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Google is Pulling the plug on YouTube Annotations
In case anybody had any doubts in the past, we feel it is now pretty safe to historically name YouTube as the next big multimedia content revolution. Sure, “online video” might be a more technically correct and inclusive, but let’s be real, with over a billion hours of content consumed per day, YouTube in the undisputed king.
That being the case, Google’s multimedia arm can’t afford to take its sights off the future even for a moment. So, it only comes natural that things like annotations – an old remnant, dating back to 2008, well before the HTML5 revolution, eventually get axed. Well, the date is already set for the Annotations Editor, which will officially stop working on May 2.
After that point, existing annotations on videos will still remain, but users won’t be able to edit them or create new ones. The only thing left intact will be the delete functionality. And YouTube has a few fairly good reasons for you to finally get rid of the aging format.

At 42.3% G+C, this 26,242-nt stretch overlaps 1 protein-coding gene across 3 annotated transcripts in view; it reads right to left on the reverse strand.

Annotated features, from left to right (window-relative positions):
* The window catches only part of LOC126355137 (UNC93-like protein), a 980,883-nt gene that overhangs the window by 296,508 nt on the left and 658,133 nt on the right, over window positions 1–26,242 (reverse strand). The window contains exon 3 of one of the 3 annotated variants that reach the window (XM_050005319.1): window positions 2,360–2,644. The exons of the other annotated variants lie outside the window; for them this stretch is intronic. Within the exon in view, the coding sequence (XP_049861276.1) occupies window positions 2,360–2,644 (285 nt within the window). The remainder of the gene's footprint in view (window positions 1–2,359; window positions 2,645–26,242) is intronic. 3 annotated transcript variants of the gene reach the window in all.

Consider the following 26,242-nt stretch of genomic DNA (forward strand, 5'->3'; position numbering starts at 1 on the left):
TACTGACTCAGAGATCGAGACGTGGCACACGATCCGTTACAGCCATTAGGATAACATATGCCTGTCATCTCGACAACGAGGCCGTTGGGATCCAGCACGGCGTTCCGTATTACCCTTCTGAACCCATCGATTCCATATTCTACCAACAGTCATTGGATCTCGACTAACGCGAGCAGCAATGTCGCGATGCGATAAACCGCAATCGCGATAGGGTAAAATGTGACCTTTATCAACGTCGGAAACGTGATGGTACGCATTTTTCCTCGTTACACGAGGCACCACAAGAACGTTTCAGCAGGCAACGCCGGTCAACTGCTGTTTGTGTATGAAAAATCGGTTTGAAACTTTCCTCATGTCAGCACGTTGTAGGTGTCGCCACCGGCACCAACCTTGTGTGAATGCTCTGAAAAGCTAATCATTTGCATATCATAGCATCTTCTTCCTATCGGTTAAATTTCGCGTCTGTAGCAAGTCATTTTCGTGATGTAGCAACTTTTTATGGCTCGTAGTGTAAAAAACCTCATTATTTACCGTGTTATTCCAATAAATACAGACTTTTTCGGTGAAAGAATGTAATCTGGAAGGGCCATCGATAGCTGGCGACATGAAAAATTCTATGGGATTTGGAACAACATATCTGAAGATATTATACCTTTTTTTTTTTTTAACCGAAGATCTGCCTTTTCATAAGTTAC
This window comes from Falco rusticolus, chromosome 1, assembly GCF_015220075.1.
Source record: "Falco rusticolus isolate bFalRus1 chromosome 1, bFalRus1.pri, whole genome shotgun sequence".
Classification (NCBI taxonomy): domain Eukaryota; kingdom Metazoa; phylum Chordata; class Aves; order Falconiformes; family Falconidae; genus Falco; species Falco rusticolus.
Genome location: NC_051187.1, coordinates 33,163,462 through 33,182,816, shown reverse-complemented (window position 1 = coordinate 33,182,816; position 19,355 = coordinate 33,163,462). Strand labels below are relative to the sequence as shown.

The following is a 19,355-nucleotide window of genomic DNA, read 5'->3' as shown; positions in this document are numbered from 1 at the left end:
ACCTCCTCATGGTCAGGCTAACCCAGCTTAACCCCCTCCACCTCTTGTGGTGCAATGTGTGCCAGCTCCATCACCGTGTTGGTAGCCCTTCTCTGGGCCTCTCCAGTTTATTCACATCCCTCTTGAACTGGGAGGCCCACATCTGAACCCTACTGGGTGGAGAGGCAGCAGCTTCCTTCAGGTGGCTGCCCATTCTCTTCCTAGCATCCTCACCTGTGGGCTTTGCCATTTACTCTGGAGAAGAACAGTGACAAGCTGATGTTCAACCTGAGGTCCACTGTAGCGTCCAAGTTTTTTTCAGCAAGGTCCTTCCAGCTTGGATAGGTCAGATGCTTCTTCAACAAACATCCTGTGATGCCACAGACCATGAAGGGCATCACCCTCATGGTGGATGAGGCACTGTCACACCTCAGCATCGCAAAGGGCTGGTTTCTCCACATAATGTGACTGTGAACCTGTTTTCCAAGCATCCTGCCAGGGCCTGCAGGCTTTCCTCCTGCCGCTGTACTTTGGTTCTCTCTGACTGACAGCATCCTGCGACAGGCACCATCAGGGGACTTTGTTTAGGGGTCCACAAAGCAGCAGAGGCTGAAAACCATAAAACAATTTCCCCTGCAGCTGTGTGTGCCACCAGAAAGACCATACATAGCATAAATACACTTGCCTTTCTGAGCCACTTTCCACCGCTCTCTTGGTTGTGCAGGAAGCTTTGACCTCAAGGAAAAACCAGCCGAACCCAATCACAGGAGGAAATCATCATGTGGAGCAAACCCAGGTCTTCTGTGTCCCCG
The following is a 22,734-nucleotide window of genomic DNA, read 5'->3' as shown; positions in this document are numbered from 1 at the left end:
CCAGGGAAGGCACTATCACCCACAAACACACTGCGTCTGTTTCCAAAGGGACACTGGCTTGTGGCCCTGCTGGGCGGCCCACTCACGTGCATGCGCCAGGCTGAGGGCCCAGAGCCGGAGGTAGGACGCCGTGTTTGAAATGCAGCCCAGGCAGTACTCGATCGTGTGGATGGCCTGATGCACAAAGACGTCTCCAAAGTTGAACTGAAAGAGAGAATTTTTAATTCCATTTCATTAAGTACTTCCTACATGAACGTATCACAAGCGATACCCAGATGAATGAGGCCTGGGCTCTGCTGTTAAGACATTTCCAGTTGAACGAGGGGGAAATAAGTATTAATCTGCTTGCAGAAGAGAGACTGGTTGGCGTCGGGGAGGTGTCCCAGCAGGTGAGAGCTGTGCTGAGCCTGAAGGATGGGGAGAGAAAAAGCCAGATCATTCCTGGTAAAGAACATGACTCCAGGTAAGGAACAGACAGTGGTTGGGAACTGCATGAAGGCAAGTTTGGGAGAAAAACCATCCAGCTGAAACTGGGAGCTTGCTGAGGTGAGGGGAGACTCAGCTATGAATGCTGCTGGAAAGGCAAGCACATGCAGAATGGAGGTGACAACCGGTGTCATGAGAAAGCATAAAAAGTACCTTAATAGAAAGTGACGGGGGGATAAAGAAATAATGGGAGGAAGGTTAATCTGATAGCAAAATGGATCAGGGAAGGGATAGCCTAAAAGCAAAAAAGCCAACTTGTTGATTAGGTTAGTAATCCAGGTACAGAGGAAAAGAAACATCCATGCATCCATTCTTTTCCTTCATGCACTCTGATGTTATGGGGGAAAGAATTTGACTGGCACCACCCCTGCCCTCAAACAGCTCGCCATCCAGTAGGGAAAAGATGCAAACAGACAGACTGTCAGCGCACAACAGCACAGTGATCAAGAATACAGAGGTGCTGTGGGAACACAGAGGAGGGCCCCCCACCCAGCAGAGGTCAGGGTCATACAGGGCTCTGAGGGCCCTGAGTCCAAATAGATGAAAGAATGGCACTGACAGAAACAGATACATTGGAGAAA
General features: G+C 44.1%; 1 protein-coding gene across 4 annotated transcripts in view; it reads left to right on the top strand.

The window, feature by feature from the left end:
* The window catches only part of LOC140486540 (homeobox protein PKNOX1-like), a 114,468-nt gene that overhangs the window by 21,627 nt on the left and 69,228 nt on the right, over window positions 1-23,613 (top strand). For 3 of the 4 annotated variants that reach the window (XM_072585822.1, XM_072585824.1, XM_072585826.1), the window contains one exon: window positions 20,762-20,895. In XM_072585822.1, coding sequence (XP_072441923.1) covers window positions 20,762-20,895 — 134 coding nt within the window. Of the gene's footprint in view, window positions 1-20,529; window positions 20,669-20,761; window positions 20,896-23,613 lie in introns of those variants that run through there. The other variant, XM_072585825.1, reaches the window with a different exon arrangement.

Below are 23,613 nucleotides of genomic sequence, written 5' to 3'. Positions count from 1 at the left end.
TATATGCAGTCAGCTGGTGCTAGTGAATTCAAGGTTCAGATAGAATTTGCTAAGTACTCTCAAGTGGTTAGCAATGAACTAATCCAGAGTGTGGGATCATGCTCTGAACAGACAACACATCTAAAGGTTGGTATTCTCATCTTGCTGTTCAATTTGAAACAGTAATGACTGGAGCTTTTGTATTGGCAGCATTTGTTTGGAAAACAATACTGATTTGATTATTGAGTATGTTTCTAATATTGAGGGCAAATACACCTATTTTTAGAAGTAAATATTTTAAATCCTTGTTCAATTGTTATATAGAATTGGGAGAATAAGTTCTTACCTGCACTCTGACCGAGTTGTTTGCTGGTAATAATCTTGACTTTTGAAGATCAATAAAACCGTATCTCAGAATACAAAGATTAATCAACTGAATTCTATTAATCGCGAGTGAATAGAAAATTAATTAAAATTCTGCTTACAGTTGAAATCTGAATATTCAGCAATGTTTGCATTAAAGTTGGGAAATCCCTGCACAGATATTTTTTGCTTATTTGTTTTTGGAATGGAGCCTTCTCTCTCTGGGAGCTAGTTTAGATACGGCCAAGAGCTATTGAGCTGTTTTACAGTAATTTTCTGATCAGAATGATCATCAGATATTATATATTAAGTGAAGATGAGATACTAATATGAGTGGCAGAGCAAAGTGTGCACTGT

First of all, as we previously mentioned, annotations were a thing back when the vast majority of YouTube traffic came from desktop computers with a browser and the original web cool kid – Flash Player on board. Nowadays, YouTube estimates over 60% of its traffic comes from mobile, where annotations simply don’t work. If that’s not enough of an incentive to ditch them, there are other convincing numbers as well, like the fact that users dismiss 12 annotations on average before clicking on one and many turn the feature off all together.
What YouTube wants you to do is migrate to the much more modern Cards and End Screens. Most creators already have, as evident by a massive 70% drop in annotation usage since their arrival. Both new standards are designed with mobile users in mind and work well. They are also more interactive and up to 10 times easier to make and maintain that annotations, thanks to conveniences, such as End Screen importing from other videos and dynamic overlays.
Still, some YouTubers have already expressed their concerns for certain use cases, but, in any case, it looks like Google is making the switch whether they like it or not.